Beyond the Provence border, other French wine zones, particularly those involved in red wine production, are having problems with wine sales. In response to alarming increases in stocks, Bordeaux producers have reduced their prices in order to increase sales. These price reductions are rippling across the French market. Provence red wine producers have found themselves facing a new competitor.
So far, however, Provence rose makers have little to fear from Bordeaux. Provence is known for - and specialized for - rose production. Bordeaux is not. In the Cotes de Provence AOC, it accounts for 8O% of production. In the Coteaux d'Aix-en-Provence AOC it accounts for 65% of production and in the Coteaux Varois, 7O% of production. Provence's specialization is supported by its experience, knowledge and technology of rose wine production. Producers use specialized presses. The filtration systems are different. Cold stabilization is carried out by cooling systems that are positioned at the bottom of the tank. For red and white wine production, the cooling system is positioned at the top of the tank. Provence's only significant volume rose competitor within France is the Cotes du Rhone. The Cotes de Rhone, with the exception of the AOC cru, Tavel, however, is widely recognized for its red wine production.
Recently, within France, rose surpassed white wine with respect to consumer popularity. Sixteen percent of French wine consumers prefer rose to red and white. Fifteen percent prefer white. Rose's growth has been at the expense of the red wine category which is in retreat in the French market. Ninety percent of the production of Cotes de Provence, Coteaux d'Aix-en-Provence and Coteaux Varois is sold in France. These regions have greatly benefited from this trend. The positive sales of rose on the national market have insulated Provence from the woes of some other French wine regions.
Provence producers, if they are smart, should divide their eggs more evenly among many baskets. They have not had much success in export markets. Perhaps there has been no imperative to try. Only ten percent of production gets exported. Most goes to Switzerland, Belgium and Germany. Many residents of these countries summer in Provence and bring home their taste for its wines. Provence is becoming aware that there appears to be increasing interest in rose wine worldwide. This was one of the themes of a June 3Oth conference organized by the CIVP and held in Aix-en-Provence.
In the spring of 2OO4, the CIVP, stepped up to the plate to do something in a strategic export market. They and twelve participating producers met to devise a strategy. The goal was to enhance their images, distribution and sales within the UK market. The feeling was that, in addition, the association of Provence with rose wine would be strengthened. The first skirmish was at the London Wine Fair where the group, under the banner 'Dry Rose de Provence', rented a stand. All producers bottled their wine in the same bottle shape, using their normal front labels but attached a specially designed back label sporting a big 'P' (for 'Provence') which signified their participation in the association. An organizer at the CIVP conceded that results were mixed. The UK market for rose is growing so fast that it will be difficult for the 'club' to keep pace with change. Competition within the international rose market has become fierce.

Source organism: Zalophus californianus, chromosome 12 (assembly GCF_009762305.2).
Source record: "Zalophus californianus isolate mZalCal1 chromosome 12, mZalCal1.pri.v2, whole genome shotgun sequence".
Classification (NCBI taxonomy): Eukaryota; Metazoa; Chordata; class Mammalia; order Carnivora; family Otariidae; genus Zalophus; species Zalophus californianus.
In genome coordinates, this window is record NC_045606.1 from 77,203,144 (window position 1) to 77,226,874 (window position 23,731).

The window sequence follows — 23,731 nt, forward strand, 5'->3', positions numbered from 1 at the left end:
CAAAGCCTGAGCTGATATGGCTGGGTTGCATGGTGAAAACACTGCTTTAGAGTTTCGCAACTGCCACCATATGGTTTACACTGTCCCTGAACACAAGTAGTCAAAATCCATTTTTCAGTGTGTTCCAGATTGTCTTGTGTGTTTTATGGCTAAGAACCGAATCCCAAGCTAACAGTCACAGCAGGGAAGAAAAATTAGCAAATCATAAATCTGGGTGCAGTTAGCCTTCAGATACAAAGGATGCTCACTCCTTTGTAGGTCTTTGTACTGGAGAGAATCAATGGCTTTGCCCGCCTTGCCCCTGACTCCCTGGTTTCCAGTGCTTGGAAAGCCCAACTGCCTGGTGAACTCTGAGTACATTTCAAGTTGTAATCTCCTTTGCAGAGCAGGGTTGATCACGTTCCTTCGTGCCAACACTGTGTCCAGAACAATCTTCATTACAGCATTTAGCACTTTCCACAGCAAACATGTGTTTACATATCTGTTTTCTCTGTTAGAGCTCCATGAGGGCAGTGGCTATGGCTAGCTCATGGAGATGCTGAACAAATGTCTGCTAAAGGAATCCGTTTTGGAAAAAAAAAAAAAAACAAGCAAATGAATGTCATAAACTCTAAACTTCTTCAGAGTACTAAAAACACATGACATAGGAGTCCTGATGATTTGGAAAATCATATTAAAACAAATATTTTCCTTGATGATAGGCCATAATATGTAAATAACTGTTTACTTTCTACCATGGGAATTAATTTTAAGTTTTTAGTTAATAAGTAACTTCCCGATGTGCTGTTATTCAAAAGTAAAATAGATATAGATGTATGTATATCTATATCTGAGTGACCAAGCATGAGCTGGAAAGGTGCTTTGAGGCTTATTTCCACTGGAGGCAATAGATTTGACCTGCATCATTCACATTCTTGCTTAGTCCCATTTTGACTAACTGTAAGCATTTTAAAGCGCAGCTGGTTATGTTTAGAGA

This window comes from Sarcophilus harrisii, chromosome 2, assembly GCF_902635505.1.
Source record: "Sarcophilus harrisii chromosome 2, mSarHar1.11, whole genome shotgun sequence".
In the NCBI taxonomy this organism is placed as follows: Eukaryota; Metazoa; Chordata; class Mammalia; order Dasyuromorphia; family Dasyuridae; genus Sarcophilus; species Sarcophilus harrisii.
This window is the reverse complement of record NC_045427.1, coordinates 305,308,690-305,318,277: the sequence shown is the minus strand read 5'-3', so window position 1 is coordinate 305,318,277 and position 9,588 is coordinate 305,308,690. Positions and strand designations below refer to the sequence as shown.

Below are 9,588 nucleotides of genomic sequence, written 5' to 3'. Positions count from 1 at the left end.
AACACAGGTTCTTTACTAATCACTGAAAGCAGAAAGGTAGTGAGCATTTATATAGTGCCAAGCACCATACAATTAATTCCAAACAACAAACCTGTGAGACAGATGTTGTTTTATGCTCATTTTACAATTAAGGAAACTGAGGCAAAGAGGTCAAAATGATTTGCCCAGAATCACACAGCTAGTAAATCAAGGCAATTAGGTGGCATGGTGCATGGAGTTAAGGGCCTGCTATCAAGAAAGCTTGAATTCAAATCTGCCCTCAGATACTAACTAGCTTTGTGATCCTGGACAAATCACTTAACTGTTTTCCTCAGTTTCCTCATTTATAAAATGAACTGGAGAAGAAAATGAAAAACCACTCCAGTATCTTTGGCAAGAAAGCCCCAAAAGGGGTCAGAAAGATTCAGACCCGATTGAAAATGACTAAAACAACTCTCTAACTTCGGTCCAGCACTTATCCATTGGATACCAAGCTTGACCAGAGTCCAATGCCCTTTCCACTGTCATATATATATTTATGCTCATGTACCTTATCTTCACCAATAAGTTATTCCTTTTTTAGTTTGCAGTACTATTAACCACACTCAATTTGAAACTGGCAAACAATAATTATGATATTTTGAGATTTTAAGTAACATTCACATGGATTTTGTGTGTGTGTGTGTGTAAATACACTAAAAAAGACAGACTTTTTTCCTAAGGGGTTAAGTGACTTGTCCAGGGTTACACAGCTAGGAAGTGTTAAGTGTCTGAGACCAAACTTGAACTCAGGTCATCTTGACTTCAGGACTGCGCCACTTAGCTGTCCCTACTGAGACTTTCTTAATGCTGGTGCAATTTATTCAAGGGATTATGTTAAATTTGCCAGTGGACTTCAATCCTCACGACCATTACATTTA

Thirty years ago, Domaines Ott set a quality and price standard that was a beacon for other estates interested in quality. Today, though Domaines Ott is still making excellent wine, its leadership role has weakened. At present, there is no one estate or group of estates that is providing dynamic leadership to the estate category.
On the other side of the coin, two-thirds of Provence wine is sold in bulk and transformed by merchants into numerous brands. Here, too, there is a problem of leadership. There are too many weak rose brands on the market. Provence needs a brand strong enough to carve out a path into the global market.
The Provence wine industry is not well positioned in the United States. In urban areas such as Boston, New York, Chicago, and San Francisco, there is an association between rose wine and Provence. In these markets, there are more and more roses appearing on restaurant wine lists. In retail shops, however, they are less present. In most areas of the country, the connection between rosewine and Provence is weak. Without a quality leader and a brand volume leader, it will be difficult for the Provence footprint to grow in the United States. Rose Champagne is now chic here. If there were to be a worldwide swing towards rose; consumption, there is a risk that Provence could arrive on the global market too late for the party.